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IT'SUGAR builds brand on boldness

News, 05 October 2016

AMELIA ISLAND, FL: IT'SUGAR, the candy retailer, has successfully engaged the young adult audience with a bold strategy that includes everything from provocatively named products to adopting an unapologetic brand positioning.

Lauren Fleischer, IT'SUGAR's Director/Marketing, discussed this topic at the 2016 Shopper Marketing Conference held by the Brand Activation Association (BAA), a unit of the Association of National Advertisers (ANA).

More specifically, she referenced the company's "Camel Balls" bubble gum and "Eat Me" range of candies, apparel and gifts as exemplifying its distinctive philosophy.

"It's very easy, as a candy store, just to say, 'I'm going to sell everything that Walmart sells.' But that wasn't good enough, especially if we're going after a unique customer and trying to build a unique experience," Fleischer said. (For more strategic details, read Warc's exclusive report: How IT'SUGAR built a bold (and slightly risqué) candy brand.)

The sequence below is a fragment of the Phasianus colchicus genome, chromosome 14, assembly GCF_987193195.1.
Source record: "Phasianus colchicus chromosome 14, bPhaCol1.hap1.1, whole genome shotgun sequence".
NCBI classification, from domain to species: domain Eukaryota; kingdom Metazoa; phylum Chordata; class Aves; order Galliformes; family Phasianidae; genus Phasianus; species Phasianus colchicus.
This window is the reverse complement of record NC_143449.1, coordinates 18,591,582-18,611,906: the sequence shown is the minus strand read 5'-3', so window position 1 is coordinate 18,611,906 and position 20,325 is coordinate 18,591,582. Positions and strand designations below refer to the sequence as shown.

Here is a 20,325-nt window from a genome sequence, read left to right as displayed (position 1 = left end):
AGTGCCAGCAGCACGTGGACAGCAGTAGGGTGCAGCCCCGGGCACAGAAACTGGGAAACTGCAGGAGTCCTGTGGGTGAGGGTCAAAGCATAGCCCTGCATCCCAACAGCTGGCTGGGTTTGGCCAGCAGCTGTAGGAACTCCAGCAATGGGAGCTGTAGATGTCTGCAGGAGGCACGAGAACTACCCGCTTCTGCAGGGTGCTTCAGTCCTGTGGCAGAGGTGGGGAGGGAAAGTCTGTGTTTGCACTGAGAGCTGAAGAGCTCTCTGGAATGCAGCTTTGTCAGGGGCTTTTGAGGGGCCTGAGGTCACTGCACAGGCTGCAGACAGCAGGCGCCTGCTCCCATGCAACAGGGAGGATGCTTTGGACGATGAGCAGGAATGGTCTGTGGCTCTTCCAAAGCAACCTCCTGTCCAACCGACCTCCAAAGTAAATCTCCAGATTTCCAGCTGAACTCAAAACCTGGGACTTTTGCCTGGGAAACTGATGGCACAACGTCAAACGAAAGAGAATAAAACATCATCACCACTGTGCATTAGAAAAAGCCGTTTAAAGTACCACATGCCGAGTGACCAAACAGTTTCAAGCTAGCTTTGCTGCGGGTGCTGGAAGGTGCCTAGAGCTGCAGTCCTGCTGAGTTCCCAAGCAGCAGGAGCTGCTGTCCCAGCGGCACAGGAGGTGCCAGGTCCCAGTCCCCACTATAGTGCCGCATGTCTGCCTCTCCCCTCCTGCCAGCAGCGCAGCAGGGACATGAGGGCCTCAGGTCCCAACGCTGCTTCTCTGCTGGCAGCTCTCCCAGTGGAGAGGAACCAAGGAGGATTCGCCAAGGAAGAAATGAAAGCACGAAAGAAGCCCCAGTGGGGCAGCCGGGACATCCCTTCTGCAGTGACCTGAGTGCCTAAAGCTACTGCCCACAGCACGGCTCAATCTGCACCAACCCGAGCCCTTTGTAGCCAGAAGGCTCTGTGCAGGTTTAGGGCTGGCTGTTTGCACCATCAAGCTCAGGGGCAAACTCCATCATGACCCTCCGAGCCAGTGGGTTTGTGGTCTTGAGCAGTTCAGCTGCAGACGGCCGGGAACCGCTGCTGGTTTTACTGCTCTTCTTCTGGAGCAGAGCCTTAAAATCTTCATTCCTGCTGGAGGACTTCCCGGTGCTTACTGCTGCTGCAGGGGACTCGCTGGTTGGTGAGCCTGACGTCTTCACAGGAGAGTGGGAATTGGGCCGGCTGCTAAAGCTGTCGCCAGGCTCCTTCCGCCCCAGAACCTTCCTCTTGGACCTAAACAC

"I don't know if I want to give that to a six-year-old. But would a 17-year-old appreciate that? Absolutely."

The bold approach that informs how IT'SUGAR names its own-label offering equally applies to in-store and window displays, according to Fleischer.

"For us, if we go through a season and we don't have anyone complaining about what's on our windows, we have a problem," she said.

"While we're not doing something to piss people off, we definitely would rather people hate our brand than think nothing about us at all."

In a similar vein, IT'SUGAR's packaging frequently include claims suggesting its products are "100% Gluten" or contain "extra fat" – statements that exemplify its frivolous brand character, not genuine facts.

"We really want to play with: Why are the rules of society so strict? Why can't we all just enjoy a candy store for a few minutes," Fleischer said.

An equivalent logic has informed its introduction of oversized products like Hershey bars and a pack of Reese's Cups weighing a pound apiece, or a 1.5-pound box of Nerds.

"The thought is if we have to sell these well-known brands that everyone is going to offer, we might as well sell the biggest bag of Twizzlers you've ever had," she said. "This category of candy has really taken off."

Data sourced from Warc